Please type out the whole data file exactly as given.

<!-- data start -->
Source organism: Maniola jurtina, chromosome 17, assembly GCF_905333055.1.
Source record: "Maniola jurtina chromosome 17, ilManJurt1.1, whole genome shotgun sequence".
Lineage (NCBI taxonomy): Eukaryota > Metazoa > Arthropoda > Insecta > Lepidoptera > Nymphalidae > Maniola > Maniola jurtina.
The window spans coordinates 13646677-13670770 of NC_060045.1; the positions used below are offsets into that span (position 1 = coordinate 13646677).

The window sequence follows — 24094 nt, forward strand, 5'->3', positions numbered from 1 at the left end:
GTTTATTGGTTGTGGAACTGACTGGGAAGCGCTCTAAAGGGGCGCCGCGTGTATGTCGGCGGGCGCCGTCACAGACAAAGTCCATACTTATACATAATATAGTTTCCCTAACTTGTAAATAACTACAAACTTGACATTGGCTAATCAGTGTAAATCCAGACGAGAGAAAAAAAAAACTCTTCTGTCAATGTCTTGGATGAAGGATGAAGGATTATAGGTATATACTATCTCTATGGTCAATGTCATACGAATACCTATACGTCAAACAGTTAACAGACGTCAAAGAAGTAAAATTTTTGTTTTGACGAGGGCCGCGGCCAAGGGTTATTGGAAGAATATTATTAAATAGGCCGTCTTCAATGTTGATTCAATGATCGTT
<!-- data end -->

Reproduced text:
Source organism: Maniola jurtina, chromosome 17, assembly GCF_905333055.1.
Source record: "Maniola jurtina chromosome 17, ilManJurt1.1, whole genome shotgun sequence".
Lineage (NCBI taxonomy): Eukaryota > Metazoa > Arthropoda > Insecta > Lepidoptera > Nymphalidae > Maniola > Maniola jurtina.
The window spans coordinates 13646677-13670770 of NC_060045.1; the positions used below are offsets into that span (position 1 = coordinate 13646677).

The window sequence follows — 24094 nt, forward strand, 5'->3', positions numbered from 1 at the left end:
GTTTATTGGTTGTGGAACTGACTGGGAAGCGCTCTAAAGGGGCGCCGCGTGTATGTCGGCGGGCGCCGTCACAGACAAAGTCCATACTTATACATAATATAGTTTCCCTAACTTGTAAATAACTACAAACTTGACATTGGCTAATCAGTGTAAATCCAGACGAGAGAAAAAAAAAACTCTTCTGTCAATGTCTTGGATGAAGGATGAAGGATTATAGGTATATACTATCTCTATGGTCAATGTCATACGAATACCTATACGTCAAACAGTTAACAGACGTCAAAGAAGTAAAATTTTTGTTTTGACGAGGGCCGCGGCCAAGGGTTATTGGAAGAATATTATTAAATAGGCCGTCTTCAATGTTGATTCAATGATCGTT